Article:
Wednesday, July 29, 2009

To Belfast

Another Lighthouse.... They are all over the place

[Kyle]Our day to Belfast was horrible. We got up early intending to catch the very beginning of the ebb out of Strangford. This would allow us to make the most of the following current up the coast. As I was doing the pre-departure check on the engine, I found that the hose from the heat exchanger to the overflow reservoir had become brittle and allowed the reservoir to leak out. Fixing it was easy. I just cut off the offending end and reclamped the shorter hose back in place. I started the engine. Maryanne asked me to go forward a bit to relieve some of the tension on the anchor rode. I couldn’t get it into gear. The handle didn’t feel like it was doing anything at all. We opened the transmission cover and discovered that the problem was that the socket on the ball joint that connects the cable to the transmission lever had corroded and was no longer staying stuck on the ball. Being the masters of the jury rig, we figured out how to fix it temporarily using cable ties. Our main problem was that the space is hard to access and so it took a while to get everything right with only one hand available. Now we had stuff to fix in Belfast.

We ended up finally getting underway just as the maximum ebb current approached. I was a bit concerned about this because the wind was forecast to be onshore against the ebb although not that strong at only 12 knots. We went zinging past Strangford Town at eleven knots. The water was turbulent in spots but it was manageable. Further ahead, I could see a small area of what appeared to be 3 or 4 foot chop at the entrance. The wind increased to about 25 knots true (we were seeing 37 with our forward motion). I briefly considered turning back but we would have been barely able to make headway against the ebb and the current was still increasing. The chop was now looking like four or five feet. I knew it would be uncomfortable but figured we could get through it. As we approached the waves, Footprint was sucked toward them like entering a rapid on a river. Just then, I realized that I had made a terrible mistake. The waves were only four or five feet but what I couldn’t see from a distance was that they were separated by four or five foot holes only about a boat length apart, making the faces near-vertical. Footprint would drop into a hole just as the next wave curled over her. The motion was extremely violent. All I could see in any direction was walls of water right next to the boat. Every time we came off a wave, we would slam to a complete stop making the rudders practically useless. The only way I had of turning the boat was by changing the direction of engine thrust with the drive leg. Even then, it was very difficult to keep the boat straight. I was terrified of getting beam to the waves and being flipped over. I doubted we would even be able to successfully swim in this. I knew we couldn’t turn back. I desperately wanted to go sideways to get out of the current but I didn’t dare risk a turn. We had no choice but to ride it out to sea until it dissipated.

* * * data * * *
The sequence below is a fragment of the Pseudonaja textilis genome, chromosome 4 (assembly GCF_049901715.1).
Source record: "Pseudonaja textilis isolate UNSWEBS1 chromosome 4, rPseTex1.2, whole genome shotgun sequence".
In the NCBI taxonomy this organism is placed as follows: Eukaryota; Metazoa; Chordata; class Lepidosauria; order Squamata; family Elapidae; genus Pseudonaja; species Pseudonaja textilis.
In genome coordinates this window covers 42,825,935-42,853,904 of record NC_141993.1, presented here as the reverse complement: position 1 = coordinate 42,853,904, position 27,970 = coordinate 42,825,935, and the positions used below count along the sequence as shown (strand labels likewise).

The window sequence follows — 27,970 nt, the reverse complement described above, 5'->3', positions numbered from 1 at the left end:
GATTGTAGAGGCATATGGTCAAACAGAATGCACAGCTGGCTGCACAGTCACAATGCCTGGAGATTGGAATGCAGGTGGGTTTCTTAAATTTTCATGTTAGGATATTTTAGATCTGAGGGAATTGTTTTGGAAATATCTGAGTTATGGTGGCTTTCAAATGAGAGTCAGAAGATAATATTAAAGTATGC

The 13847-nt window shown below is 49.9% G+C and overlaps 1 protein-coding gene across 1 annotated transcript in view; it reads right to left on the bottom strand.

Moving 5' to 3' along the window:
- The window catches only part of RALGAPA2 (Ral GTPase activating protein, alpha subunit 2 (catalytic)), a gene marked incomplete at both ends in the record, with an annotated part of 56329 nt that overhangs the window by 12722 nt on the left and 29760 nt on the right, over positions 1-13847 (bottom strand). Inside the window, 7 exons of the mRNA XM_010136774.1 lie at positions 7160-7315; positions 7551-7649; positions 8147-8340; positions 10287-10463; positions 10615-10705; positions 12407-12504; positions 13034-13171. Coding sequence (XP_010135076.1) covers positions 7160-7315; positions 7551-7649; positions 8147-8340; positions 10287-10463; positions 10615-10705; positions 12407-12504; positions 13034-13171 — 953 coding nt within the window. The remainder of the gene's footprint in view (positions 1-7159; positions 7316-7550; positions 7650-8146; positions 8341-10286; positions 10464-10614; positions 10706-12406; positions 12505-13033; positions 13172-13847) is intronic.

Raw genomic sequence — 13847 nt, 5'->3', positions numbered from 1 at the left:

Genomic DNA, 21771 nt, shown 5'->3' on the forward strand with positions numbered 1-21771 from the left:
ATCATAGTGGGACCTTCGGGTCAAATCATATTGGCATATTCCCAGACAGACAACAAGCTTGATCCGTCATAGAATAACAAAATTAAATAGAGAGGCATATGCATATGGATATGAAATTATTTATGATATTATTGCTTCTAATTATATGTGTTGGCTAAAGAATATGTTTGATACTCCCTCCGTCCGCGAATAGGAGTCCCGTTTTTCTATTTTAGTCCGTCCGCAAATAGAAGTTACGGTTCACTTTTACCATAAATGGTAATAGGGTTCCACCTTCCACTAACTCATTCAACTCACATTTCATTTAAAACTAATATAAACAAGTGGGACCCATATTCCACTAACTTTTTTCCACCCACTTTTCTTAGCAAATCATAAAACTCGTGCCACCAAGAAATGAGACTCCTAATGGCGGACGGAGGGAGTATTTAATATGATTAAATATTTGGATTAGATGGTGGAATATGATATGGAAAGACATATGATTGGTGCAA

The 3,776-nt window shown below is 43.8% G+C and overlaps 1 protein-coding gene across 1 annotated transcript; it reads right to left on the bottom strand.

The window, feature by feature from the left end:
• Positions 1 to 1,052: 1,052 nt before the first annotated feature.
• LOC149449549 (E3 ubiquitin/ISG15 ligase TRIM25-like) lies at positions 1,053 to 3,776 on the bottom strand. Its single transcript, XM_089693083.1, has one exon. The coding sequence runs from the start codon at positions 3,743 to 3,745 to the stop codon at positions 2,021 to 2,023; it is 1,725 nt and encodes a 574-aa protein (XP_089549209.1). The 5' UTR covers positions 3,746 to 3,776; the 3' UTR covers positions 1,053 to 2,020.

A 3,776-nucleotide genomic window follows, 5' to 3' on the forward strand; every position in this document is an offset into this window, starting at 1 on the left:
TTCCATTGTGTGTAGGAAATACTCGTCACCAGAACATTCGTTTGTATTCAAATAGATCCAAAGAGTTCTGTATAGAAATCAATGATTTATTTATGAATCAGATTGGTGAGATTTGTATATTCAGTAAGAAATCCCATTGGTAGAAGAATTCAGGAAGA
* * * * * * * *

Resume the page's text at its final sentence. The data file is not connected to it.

The next few minutes were the most frightening I have ever had on a boat; worse than 20 foot seas in the middle of the Atlantic, worse than seeing a ship come out of the fog right at us in New York Harbor, worse than getting knocked down in a monohull and seeing the mast hit the water. I am NEVER, EVER doing that again! A few miles out, the seas calmed a little and we were able to turn sideways and get out of the current. Within seconds, we were in a long 2 foot swell and everything was calm. It took me about a half an hour to stop shaking, though.